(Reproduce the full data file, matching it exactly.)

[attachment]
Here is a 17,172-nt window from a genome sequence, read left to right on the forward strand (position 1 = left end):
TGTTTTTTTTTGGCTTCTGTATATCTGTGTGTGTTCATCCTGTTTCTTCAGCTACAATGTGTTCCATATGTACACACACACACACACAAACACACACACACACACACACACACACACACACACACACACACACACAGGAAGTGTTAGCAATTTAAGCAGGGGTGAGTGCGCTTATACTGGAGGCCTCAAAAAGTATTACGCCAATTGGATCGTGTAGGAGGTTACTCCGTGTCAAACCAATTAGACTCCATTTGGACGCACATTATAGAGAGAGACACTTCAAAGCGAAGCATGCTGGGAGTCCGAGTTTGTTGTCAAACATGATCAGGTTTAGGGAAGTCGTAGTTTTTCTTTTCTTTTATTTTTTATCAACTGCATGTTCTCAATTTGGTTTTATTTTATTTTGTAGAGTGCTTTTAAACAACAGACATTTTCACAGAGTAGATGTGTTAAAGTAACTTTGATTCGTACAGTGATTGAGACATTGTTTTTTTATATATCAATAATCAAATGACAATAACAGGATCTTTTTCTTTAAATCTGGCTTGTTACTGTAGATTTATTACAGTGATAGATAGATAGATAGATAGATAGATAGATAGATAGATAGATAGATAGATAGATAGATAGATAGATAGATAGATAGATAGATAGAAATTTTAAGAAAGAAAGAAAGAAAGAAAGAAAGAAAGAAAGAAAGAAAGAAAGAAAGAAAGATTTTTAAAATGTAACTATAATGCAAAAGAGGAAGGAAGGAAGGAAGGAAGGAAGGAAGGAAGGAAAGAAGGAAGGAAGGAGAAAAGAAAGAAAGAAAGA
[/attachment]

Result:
Here is a 17,172-nt window from a genome sequence, read left to right on the forward strand (position 1 = left end):
TGTTTTTTTTTGGCTTCTGTATATCTGTGTGTGTTCATCCTGTTTCTTCAGCTACAATGTGTTCCATATGTACACACACACACACACAAACACACACACACACACACACACACACACACACACACACACACACACAGGAAGTGTTAGCAATTTAAGCAGGGGTGAGTGCGCTTATACTGGAGGCCTCAAAAAGTATTACGCCAATTGGATCGTGTAGGAGGTTACTCCGTGTCAAACCAATTAGACTCCATTTGGACGCACATTATAGAGAGAGACACTTCAAAGCGAAGCATGCTGGGAGTCCGAGTTTGTTGTCAAACATGATCAGGTTTAGGGAAGTCGTAGTTTTTCTTTTCTTTTATTTTTTATCAACTGCATGTTCTCAATTTGGTTTTATTTTATTTTGTAGAGTGCTTTTAAACAACAGACATTTTCACAGAGTAGATGTGTTAAAGTAACTTTGATTCGTACAGTGATTGAGACATTGTTTTTTTATATATCAATAATCAAATGACAATAACAGGATCTTTTTCTTTAAATCTGGCTTGTTACTGTAGATTTATTACAGTGATAGATAGATAGATAGATAGATAGATAGATAGATAGATAGATAGATAGATAGATAGATAGATAGATAGATAGATAGATAGATAGAAATTTTAAGAAAGAAAGAAAGAAAGAAAGAAAGAAAGAAAGAAAGAAAGAAAGAAAGAAAGATTTTTAAAATGTAACTATAATGCAAAAGAGGAAGGAAGGAAGGAAGGAAGGAAGGAAGGAAGGAAAGAAGGAAGGAAGGAGAAAAGAAAGAAAGAAAGA